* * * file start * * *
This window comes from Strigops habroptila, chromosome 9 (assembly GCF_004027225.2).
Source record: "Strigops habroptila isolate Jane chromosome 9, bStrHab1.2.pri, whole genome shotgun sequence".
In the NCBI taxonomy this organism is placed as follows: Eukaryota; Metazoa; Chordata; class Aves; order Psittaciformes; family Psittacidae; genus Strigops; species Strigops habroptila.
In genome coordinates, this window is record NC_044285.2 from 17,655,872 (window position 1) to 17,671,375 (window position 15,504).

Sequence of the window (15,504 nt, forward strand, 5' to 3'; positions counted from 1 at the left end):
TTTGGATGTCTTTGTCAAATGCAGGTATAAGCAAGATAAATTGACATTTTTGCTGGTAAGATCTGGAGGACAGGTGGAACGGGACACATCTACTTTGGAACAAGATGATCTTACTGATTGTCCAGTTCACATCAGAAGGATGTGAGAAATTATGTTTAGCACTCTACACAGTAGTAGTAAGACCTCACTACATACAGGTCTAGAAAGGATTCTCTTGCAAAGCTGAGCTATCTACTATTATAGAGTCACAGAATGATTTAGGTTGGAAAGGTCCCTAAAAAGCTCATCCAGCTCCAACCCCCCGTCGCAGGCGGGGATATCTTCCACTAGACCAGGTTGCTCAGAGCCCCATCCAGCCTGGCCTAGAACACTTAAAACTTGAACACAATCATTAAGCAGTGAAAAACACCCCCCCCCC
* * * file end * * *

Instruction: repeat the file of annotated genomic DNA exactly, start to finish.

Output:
This window comes from Strigops habroptila, chromosome 9 (assembly GCF_004027225.2).
Source record: "Strigops habroptila isolate Jane chromosome 9, bStrHab1.2.pri, whole genome shotgun sequence".
In the NCBI taxonomy this organism is placed as follows: Eukaryota; Metazoa; Chordata; class Aves; order Psittaciformes; family Psittacidae; genus Strigops; species Strigops habroptila.
In genome coordinates, this window is record NC_044285.2 from 17,655,872 (window position 1) to 17,671,375 (window position 15,504).

Sequence of the window (15,504 nt, forward strand, 5' to 3'; positions counted from 1 at the left end):
TTTGGATGTCTTTGTCAAATGCAGGTATAAGCAAGATAAATTGACATTTTTGCTGGTAAGATCTGGAGGACAGGTGGAACGGGACACATCTACTTTGGAACAAGATGATCTTACTGATTGTCCAGTTCACATCAGAAGGATGTGAGAAATTATGTTTAGCACTCTACACAGTAGTAGTAAGACCTCACTACATACAGGTCTAGAAAGGATTCTCTTGCAAAGCTGAGCTATCTACTATTATAGAGTCACAGAATGATTTAGGTTGGAAAGGTCCCTAAAAAGCTCATCCAGCTCCAACCCCCCGTCGCAGGCGGGGATATCTTCCACTAGACCAGGTTGCTCAGAGCCCCATCCAGCCTGGCCTAGAACACTTAAAACTTGAACACAATCATTAAGCAGTGAAAAACACCCCCCCCCC